What should my family expect when visiting the Intensive Care Unit?
It's important to keep in mind when you and your family can visit your loved one, and what kind of help you can provide during those visits. Patients in Intensive Care Units (ICUs) very often have compromised immune systems, require assistance from a variety of machines and must undergo frequent testing and assessments. There can, therefore, sometimes be too many visitors.
That said, medical professionals never discount the vital part loved ones play in the healing process of their patients. We understand that the true “visitors” in the patient’s life are the family members, rather than the healthcare professionals themselves. For this reason, we encourage families to visit as much as the patient desires and is able to tolerate, without causing discomfort.
The ICU is specially equipped to treat patients whose condition requires continuous cardiac monitoring, increased nursing care hours and/or a more intensive nurse-to-patient ratio. Because of the constant monitoring, there will be a team of healthcare professionals, from registered nurses and dietitians to specialists and intensivists, who will care for your grandmother. It is important for families to know that our number one goal is getting your loved one back to health as quickly as possible.
When you visit, here are a few things you and your family can do to help your loved one:
- Appoint a family spokesperson or two, someone who will be in regular contact with your loved one’s nurses and who can, in turn, inform the rest of the family of her condition, and any changes in her treatment plan, and so forth.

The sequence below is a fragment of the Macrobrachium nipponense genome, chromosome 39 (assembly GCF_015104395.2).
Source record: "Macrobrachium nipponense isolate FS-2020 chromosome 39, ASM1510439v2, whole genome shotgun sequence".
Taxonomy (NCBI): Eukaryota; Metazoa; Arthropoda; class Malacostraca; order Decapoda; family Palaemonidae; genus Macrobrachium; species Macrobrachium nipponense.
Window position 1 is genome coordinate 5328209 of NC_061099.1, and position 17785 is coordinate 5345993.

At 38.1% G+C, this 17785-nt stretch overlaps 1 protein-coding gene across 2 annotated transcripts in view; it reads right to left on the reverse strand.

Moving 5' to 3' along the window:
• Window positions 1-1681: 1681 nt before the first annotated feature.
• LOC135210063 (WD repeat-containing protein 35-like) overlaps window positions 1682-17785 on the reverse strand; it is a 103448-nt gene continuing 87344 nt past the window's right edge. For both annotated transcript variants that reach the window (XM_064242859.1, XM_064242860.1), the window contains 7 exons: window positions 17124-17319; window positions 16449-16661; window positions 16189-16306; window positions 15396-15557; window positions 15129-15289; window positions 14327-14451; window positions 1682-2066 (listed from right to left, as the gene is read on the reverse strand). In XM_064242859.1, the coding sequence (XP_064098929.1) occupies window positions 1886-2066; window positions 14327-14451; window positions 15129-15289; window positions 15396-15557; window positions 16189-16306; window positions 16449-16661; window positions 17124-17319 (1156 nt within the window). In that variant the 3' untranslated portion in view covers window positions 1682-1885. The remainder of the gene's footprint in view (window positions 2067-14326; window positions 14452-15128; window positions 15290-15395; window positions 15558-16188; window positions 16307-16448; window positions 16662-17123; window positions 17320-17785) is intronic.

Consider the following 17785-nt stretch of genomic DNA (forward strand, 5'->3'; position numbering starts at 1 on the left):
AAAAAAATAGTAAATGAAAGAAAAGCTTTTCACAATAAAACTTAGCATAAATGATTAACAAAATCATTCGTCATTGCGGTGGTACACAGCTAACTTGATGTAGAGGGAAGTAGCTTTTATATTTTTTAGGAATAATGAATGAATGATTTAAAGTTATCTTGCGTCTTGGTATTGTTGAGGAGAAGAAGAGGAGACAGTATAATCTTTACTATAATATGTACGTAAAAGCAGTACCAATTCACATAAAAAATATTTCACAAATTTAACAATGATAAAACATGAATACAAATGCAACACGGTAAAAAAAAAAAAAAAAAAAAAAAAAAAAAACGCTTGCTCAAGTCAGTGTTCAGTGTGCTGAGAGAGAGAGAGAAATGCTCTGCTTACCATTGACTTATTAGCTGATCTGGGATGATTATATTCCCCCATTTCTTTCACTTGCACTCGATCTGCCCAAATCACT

- Stay ahead of your loved one's pain. Often a family member can read a patient’s unspoken cues better than the nurses. Help your loved one stay ahead of her pain by encouraging them to ask for pain medications before they are in pain.
- Make sure your loved one stays in bed if they are restricted to bed rest. The vast majority of patient injuries in hospitals are due to patients trying to get out of bed for restroom visits or other reasons. If your loved one needs to get out of bed, call the nurse.
- If your loved one will be in the hospital for a lengthy stay, bring some comforts of home, such as a favorite pillow or blanket, framed pictures, music and books they enjoy.
- Check with the nurse to see if family members can help your loved one with hygiene such as hair combing, putting on lotion, and so forth. This can help provide a comforting touch, as well as helping your loved one feel better.
- Try to keep visits to two people at a time and for fairly short visits. Your loved one needs to rest, and if they feel the need to entertain guests, they won't get that rest.
- Be sure to keep young children and anyone who is ill away from the ICU, and every visitor must wash their hands before entering the room.
- Lastly, your family members need to remember to take care of themselves as well. It can be exhausting to have a loved one in the hospital, let alone in the ICU. But you will be best equipped to help your loved one if you are well rested and healthy.
- When in doubt, check with your loved one’s nurses. They know their situation best, and they also know the benefits and setbacks visitors can present.
For more information, please call (480) 728-7348.
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